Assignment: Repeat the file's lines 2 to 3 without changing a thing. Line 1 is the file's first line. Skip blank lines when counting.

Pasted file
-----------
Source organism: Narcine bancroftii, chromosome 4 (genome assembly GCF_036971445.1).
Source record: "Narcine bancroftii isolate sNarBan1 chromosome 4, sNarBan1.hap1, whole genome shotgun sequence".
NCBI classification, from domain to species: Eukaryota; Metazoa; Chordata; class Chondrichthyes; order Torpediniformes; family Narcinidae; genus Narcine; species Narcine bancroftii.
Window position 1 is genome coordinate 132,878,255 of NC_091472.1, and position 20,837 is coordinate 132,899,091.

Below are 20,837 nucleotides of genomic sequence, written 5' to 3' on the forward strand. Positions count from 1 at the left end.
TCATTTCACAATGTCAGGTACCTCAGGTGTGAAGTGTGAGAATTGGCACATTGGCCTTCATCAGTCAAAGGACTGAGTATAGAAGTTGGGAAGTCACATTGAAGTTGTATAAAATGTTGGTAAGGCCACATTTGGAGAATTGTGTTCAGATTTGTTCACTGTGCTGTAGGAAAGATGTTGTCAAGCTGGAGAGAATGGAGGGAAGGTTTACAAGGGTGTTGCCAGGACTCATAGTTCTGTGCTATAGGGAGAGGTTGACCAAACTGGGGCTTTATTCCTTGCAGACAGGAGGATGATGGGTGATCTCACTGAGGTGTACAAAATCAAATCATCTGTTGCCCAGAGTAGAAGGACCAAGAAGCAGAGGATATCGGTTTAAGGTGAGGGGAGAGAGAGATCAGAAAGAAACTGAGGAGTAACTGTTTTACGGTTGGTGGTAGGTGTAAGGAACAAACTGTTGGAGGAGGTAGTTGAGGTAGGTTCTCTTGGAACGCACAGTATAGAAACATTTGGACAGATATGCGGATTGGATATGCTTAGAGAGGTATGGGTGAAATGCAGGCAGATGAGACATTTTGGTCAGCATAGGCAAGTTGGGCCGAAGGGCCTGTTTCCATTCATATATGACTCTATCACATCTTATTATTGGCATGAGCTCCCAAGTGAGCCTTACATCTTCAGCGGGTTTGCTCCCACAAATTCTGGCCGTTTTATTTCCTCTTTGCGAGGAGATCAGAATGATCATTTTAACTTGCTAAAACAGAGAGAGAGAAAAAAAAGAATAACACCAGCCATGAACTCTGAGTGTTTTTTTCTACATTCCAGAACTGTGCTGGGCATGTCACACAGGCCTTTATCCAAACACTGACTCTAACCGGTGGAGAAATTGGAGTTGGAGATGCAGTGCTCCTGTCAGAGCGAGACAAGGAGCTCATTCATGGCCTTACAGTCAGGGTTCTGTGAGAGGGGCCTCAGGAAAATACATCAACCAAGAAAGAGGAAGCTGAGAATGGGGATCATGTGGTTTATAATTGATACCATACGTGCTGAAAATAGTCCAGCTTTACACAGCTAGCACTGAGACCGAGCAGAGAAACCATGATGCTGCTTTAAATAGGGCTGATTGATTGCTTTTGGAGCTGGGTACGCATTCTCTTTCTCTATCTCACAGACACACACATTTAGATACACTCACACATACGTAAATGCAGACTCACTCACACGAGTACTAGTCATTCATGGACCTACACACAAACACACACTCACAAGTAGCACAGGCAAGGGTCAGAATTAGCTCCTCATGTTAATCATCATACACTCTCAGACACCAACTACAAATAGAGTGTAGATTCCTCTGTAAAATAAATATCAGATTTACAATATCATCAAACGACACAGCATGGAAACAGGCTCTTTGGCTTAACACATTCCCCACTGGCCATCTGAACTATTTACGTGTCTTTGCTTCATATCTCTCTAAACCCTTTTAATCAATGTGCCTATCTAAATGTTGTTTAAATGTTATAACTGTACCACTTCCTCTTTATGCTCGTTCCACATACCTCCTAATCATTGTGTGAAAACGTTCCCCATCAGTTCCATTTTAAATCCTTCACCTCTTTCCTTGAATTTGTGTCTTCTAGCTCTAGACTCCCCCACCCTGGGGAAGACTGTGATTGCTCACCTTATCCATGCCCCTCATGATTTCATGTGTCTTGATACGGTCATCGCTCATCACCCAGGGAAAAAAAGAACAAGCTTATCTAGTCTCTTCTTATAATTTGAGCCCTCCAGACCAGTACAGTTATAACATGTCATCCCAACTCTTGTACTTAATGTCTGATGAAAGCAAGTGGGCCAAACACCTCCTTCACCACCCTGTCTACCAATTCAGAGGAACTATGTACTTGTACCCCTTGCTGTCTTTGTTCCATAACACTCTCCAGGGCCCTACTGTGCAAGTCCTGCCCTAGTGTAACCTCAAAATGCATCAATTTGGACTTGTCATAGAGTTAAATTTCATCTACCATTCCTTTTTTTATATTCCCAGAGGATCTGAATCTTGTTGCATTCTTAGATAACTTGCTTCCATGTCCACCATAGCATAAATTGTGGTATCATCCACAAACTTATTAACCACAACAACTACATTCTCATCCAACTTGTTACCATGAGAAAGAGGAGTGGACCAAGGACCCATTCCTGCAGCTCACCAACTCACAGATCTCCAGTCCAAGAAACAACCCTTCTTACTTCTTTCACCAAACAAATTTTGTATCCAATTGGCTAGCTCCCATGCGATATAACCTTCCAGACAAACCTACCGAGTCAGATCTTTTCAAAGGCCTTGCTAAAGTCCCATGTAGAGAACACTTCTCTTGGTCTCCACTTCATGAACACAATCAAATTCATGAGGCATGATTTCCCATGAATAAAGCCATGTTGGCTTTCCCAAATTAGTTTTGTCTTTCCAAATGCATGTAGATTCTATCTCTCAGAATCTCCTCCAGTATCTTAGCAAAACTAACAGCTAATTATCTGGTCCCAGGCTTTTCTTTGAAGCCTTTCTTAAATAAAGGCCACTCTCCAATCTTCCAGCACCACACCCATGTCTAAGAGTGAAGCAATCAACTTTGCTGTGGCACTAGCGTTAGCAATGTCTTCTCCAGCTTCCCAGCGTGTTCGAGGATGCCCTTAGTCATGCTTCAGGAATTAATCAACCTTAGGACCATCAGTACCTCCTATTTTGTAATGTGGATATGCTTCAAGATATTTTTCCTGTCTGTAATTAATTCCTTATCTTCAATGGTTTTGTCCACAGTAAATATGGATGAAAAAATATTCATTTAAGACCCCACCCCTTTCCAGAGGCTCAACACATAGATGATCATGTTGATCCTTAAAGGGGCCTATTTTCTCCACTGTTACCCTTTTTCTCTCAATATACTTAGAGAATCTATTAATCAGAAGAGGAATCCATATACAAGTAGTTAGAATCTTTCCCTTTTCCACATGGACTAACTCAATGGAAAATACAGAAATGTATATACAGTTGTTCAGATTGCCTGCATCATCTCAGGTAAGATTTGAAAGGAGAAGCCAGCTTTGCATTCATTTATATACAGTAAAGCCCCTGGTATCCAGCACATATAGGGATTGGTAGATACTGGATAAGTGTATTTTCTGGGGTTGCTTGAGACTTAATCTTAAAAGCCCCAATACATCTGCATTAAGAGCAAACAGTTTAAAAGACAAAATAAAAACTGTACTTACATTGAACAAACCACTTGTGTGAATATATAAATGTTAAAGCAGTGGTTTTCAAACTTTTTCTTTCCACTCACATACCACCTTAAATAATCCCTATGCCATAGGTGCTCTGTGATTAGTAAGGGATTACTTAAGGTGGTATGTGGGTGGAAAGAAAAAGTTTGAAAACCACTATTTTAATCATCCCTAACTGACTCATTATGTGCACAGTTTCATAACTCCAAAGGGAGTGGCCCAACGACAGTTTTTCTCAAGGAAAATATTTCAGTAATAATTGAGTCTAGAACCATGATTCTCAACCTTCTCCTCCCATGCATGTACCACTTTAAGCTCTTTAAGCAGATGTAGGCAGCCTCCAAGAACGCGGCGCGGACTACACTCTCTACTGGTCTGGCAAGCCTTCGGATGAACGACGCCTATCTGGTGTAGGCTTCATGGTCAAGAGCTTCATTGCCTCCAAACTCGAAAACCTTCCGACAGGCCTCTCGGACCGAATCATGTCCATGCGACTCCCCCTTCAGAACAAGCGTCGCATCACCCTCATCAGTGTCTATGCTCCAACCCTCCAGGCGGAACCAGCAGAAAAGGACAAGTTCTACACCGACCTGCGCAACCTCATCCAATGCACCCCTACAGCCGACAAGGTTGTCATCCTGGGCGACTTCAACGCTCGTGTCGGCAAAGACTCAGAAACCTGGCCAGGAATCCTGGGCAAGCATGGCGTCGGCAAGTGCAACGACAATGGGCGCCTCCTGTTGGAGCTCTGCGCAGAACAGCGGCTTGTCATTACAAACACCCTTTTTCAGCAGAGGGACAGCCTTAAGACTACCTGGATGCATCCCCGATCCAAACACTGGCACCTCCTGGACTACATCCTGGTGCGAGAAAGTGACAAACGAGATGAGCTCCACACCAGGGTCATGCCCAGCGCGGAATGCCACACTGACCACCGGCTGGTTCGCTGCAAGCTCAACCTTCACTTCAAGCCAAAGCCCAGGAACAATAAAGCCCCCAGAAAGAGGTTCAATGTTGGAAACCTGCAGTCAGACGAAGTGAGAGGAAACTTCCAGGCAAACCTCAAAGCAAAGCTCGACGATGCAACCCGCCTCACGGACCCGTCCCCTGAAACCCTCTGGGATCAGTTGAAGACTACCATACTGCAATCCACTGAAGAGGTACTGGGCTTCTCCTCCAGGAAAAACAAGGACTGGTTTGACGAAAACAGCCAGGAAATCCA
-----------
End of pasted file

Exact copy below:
Source record: "Narcine bancroftii isolate sNarBan1 chromosome 4, sNarBan1.hap1, whole genome shotgun sequence".
NCBI classification, from domain to species: Eukaryota; Metazoa; Chordata; class Chondrichthyes; order Torpediniformes; family Narcinidae; genus Narcine; species Narcine bancroftii.